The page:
For many years I wore a jacket I picked up in Flip in about 1985. It was the perfect early 60s sack sports coat, in mint condition, raised seams, patch and flap pockets, narrow lapels, hooked vent, two button cuffs, 3/2 roll. Everything. It was a wonderfully dark green herringbone woven from charcoal and green heathers. Eventually, though it fell foul of two things. Being left behind when I moved to Rio in the early 90s and then those evil moth critters whilst in storage. For a long time afterwards, I kept the jacket just in case. ‘Just in case’ meant if I ever went to Hong Kong or Japan or somewhere where they were familiar with vintage American tailoring (never England!) and get a copy made using this jacket as a template.
Of course, I had many great vintage jackets from the golden age of Flip, but many of them were too big, too small, too threadbare, in short, not perfect by any means. In recent years, I’ve been on a quest to find a replacement for that jacket. Shouldn’t be too hard, right? These days with the thousands of vintage items listed online and the ease of Paypal. But, the one thing I didn’t ever count on was sellers who are too stupid to be able to use a tape measure. On my iPhone I carry around a note of the perfect dimensions of trousers, jeans, harrington jackets and sports coats, just in case I see that magic item. A tape measure is an absolute device. I remember once getting someone to quote me for soundproofing a recording studio. The guy who took the measurements kept saying ‘it’s about [x] inches’ as if his tape reel for measuring was just a guide not a rule. Many’s the time I’ve thought ‘yes, this is the one, this time I’ve found the jacket’ only to have the item arrive looking nothing like the photos, lapels too wide where seller’s have buttoned up a 3/2 roll for the pics, or absolutely stinking (one vintage Brooks Brothers seersucker wash’n’wear from a Florida based seller was so rancid I nearly threw up on opening the parcel – went straight into the bin…), or more usually bearing no resemblance whatsoever to the dimensions quoted on the listing. I feel like the feedback should be ‘You’re using a tape measuring device for Chrissakes, how can you be so WRONG!?”. Because what makes it more annoying is that these are always the sellers who state in forthright non-friendly language on their listings, ‘forget what the damn tag says, these are the measurements you go by, or else’.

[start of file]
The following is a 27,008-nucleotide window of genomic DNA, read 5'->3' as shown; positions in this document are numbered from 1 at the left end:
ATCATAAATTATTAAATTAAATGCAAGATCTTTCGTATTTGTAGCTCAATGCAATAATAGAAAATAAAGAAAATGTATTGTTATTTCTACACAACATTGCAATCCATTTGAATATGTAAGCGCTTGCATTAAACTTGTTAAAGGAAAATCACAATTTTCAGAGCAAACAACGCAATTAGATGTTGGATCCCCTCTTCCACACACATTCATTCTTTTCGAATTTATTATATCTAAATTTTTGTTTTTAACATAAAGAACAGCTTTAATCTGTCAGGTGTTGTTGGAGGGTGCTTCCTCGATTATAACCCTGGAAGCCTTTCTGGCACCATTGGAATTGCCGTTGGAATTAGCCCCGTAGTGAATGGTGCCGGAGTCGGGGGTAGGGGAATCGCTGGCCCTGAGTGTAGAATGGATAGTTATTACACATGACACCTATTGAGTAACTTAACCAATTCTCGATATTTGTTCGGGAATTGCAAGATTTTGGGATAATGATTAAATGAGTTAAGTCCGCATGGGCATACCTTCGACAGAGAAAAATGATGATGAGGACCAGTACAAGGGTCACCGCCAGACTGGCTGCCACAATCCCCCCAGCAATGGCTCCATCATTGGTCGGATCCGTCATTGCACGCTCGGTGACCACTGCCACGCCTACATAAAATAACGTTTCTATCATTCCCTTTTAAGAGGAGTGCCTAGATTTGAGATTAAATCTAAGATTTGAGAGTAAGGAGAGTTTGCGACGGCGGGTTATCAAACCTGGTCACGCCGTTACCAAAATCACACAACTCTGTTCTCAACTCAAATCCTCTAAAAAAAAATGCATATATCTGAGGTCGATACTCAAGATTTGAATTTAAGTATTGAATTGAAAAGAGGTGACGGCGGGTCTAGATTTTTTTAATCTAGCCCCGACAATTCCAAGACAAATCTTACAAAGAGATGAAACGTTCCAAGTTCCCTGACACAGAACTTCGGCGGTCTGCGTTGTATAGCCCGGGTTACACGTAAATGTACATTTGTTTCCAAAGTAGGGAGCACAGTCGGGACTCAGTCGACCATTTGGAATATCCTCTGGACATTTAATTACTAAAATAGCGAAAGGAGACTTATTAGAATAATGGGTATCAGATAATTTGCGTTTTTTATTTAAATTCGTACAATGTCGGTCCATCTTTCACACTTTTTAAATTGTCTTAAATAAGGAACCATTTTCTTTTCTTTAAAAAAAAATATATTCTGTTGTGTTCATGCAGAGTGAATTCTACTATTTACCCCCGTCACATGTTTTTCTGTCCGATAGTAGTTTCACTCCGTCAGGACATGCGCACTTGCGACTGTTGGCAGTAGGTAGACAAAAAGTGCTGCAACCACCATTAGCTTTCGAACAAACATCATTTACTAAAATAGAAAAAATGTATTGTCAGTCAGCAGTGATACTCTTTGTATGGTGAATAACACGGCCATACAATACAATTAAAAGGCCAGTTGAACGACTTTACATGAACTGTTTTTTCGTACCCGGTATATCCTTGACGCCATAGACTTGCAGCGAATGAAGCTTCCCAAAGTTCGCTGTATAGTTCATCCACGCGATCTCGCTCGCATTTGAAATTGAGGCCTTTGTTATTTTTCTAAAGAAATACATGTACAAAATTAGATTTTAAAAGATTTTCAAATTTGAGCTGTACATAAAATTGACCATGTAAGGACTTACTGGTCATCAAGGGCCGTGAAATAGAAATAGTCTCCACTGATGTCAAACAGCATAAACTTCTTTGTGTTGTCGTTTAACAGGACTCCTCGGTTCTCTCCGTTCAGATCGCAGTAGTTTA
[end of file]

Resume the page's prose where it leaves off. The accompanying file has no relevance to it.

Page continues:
Now, that’s fine, I’d rather follow measurements to get that exact fit than trust the vagaries of vintage tag sizing. But, when those basic dimensions are wrong, boy can they make something great into something that just looks plain weird when you try it on. Last week I took delivery of a mint condition Brooks Brothers Olive Poplin Wash’n’Wear suit from the mid 1960s. I’ve been looking for one of these for a long time, so to find one with perfect measurements, both jacket and trousers, was a long time coming. However, when the suit arrived (weighing nothing despite sellers’ post-BIN quote for truly eye-watering shipping from USA) it was clear just looking at it that it was at least a size bigger than the 38 quoted. I searched for the label inside the pocket, but it had been torn out. A trip back to the original listing, and there was the label shown intact. I blew up the image and using photoshop magnified the contrast until I was able to read the tag – 41L35. The seller had torn out the tag AFTER selling it. Plus the thing reeked. I understand sellers being reluctant to shell out for dry cleaning when selling cheaper end gear, but this is a washable suit. Sending a stinking garment, that could easily be washed, halfway around the world is pretty rank. A dunk in the old Vanish powder showed that it had not been washed for years as that wet dirt smell, familiar to anyone who buys vintage, seeped out into the hot water. Now, clean as the proverbial whistle (and flute), someone will get a beautiful Brooks Poplin suit when I come to resell it, and you can be sure my measurements will be spot on.